GINSBERG, Allen. Howl for Carl Solomon.

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GINSBERG, Allen. Howl for Carl Solomon. San Francisco: Grabhorn-Hoyem, 1971.

Large 4to, original beige Belgian linen with a complex printed design to covers in nine colours by Robert LaVigne; grey endpapers; edges untrimmed; with the original watermarked loose publisher's introductory announcements by Hoyem & Grabhorn and notes by Ginsberg; pp. [viii], 43, [v]; essentially a fine copy.
Limited edition, one of just 275 copies signed by Ginsberg to the title page. Comprising the original text as published by City Lights in 1956, with recent additions by the poet and the addition of a related poetic fragment The Names written in 1957, published in the Paris Review. Printed on handmade paper from 18 point Goudy Modern type, with wood type initials.
When it was first published in 1956, Howl became one of the most important and highly-regarded poems of the 20th century. Upon its release by City Lights, the publisher Lawrence Ferlinghetti and the bookstore's manager, Shigeyoshi Murao, were charged with disseminating obscene literature, and both were arrested.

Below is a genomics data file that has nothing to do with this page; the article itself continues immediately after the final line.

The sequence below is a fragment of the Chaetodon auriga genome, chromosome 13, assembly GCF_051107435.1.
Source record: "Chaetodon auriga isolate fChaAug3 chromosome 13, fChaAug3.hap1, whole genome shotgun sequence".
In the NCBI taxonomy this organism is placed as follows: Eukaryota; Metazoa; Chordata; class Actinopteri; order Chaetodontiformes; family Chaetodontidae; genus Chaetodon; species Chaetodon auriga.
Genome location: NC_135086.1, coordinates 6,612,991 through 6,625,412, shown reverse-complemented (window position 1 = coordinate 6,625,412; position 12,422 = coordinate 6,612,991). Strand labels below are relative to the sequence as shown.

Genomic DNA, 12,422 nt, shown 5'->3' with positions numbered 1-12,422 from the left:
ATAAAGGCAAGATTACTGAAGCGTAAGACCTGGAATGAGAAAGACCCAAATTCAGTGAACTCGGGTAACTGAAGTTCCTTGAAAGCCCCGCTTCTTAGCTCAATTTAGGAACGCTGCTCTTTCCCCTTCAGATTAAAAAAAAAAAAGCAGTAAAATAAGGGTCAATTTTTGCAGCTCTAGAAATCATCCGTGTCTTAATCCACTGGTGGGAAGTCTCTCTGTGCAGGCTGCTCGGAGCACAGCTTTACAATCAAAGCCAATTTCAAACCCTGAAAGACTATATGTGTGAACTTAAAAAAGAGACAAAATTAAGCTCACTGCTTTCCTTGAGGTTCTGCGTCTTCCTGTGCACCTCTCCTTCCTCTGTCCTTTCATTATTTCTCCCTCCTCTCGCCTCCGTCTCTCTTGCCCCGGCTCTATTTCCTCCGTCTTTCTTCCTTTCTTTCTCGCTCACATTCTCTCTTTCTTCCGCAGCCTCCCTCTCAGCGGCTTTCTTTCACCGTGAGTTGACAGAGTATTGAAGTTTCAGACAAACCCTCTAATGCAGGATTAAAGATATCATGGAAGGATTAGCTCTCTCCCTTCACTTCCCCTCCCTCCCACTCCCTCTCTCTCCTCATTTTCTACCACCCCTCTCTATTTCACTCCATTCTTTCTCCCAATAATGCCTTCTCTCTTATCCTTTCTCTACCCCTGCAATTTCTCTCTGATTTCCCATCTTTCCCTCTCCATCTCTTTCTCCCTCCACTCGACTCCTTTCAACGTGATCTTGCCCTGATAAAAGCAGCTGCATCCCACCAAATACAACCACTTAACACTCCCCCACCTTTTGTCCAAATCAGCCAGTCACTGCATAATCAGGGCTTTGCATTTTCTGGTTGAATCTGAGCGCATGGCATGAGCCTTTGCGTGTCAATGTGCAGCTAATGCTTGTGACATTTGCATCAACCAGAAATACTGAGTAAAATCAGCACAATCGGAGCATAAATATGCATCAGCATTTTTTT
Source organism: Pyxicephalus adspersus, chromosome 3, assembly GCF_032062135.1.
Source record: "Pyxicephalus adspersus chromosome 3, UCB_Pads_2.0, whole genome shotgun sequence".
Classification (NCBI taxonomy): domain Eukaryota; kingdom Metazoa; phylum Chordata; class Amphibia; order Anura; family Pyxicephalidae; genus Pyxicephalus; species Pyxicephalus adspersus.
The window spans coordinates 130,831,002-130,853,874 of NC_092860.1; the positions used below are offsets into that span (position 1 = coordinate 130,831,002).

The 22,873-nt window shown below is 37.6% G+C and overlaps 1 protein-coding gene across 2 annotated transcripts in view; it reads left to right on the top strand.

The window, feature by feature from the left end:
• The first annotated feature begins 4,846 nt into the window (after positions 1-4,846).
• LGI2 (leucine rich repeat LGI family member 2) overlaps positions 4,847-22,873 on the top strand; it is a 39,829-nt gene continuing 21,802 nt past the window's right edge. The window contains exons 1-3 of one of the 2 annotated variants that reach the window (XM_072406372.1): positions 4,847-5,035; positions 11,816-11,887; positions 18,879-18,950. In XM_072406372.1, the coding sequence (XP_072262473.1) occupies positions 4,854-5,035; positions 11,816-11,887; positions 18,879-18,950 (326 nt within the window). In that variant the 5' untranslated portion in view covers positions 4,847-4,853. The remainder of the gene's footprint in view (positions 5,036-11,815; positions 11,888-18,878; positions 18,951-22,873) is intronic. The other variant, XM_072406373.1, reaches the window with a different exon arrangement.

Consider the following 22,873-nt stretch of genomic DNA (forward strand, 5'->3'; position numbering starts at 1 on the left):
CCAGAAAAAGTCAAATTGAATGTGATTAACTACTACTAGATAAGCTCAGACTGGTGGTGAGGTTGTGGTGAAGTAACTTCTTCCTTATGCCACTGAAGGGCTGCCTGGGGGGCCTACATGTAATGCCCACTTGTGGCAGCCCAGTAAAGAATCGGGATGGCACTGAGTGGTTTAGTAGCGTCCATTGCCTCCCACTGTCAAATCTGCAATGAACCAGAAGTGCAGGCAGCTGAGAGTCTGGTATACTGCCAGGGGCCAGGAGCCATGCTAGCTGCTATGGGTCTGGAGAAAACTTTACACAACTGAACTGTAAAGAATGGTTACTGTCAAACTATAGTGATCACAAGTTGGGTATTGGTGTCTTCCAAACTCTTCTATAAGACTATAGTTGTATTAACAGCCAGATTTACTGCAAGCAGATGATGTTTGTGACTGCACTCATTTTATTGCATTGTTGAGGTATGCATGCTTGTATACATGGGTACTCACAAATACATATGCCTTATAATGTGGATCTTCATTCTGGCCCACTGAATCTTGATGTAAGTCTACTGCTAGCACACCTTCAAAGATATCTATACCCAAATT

Beat poet Allen Ginsberg first met Carl Solomon in the waiting room of the New York State Psychiatric Institute, and later dedicated his poem to him. However, Solomon had many complaints about Ginsberg and Howl, especially the line "I'm with you in Rockland", claiming that he was "never in Rockland" and that the third section of the poem "garbles history completely". The poem's first section immortalizes a few of Solomon's personal exploits, such as the line "who threw potato salad at CCNY lecturers on Dadaism and subsequently presented themselves on the granite steps of the madhouse with shaven heads and harlequin speech of suicide, demanding instantaneous lobotomy."
The painter Robert LaVigne met Peter Orlovsky in a coffee shop in San Francisco and almost immediately took the younger man as his muse, bringing him to live with him as a model and lover. It was at LaVigne's studio that Allen Ginsberg first met and subsequently fell in love with Orlovksy - first his image in a large, nude portrait that LaVigne had painted, and then with the young man himself.

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